https://www.forbes.com/sites/quora/2019/05/22/why-is-equal-representation-in-media-important/#89654082a84e

Disabilities are difficult. Aka, they come in all shapes and sizes

So, I had this weird moment last fall. I had booked dance classes with my friend, and we were really looking forward to them. And then we had our first, it went well. I liked the dance, I liked the people and I liked the music. But afterwards my wrist was hurting. 

The day of our next class had been a bad day, my wrist had hurt at multiple times and I did not feel like it would have been a good idea to force it to do more physically demanding things that day, dance class was cancelled for the day. 

The next week was the same. So, there I sat with my friend. On the top floor of our school, having to debate with myself if it was worth the additional pain to do something I liked. The answer was no, dance class was cancelled for an unforeseeable time. But while I was sitting there, debating with myself, I suddenly realised that the injury that I had been living with for maybe two and a half years at that point was a disability.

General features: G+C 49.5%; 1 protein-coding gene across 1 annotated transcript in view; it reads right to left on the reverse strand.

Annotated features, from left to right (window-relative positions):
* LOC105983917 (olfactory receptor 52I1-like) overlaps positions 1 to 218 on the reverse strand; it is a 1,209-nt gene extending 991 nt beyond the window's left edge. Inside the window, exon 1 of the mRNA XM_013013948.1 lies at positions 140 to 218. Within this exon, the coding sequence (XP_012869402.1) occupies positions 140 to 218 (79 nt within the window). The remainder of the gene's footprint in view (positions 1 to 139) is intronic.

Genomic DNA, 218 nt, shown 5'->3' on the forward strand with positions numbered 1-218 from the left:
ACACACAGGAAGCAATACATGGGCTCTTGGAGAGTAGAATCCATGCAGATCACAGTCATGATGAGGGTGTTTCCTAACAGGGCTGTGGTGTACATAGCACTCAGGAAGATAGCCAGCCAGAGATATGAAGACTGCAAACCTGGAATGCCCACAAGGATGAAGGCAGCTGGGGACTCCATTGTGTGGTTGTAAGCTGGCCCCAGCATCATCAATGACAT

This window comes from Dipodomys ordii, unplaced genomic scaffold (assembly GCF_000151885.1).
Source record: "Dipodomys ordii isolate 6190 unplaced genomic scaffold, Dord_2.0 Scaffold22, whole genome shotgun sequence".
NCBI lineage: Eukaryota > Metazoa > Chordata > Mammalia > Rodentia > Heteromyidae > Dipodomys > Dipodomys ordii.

For some reason, that also made me think more about my autism diagnosis. I rarely think of it as a disability, it is just a part of what makes me awesome. But there and then I understood that not everyone saw it as a strength. I want to be careful here, it is something that makes my life more difficult, not some weird supertalent that people can write books about. But it is me, and if people around me behave respectably then it is more of an asset to me, than a hindrance.     

I hadn’t really thought about my diagnosis and what it meant for me. On one hand I was still myself, nothing had really changed. I knew that I was autistic before it was confirmed.  On the other hand it felt like everything had changed. It was official. It was something that others could use against me. Like the police, and military (fuck them and their “Come as you are” campaign). People could use it to discriminate against me. 

I understand where the discrimination comes from, uneducation. I’ll even admit that I at one time thought of myself as autistic but not  “Autistic”, kind of like how Isak in Skam was gay but he wasn’t “Gay”. Or how most girls go through a “I’m not like other Girls” phase. It is an attempt to distance oneself from a stereotype portrayed in the media that isn’t recognizable. An attempt that I realised was meaningless once I had spent time on parts of the internet where I could interact with all types of people and get educated. I came to the realisation that I am not better than anybody else and that all ways of being is equally valid.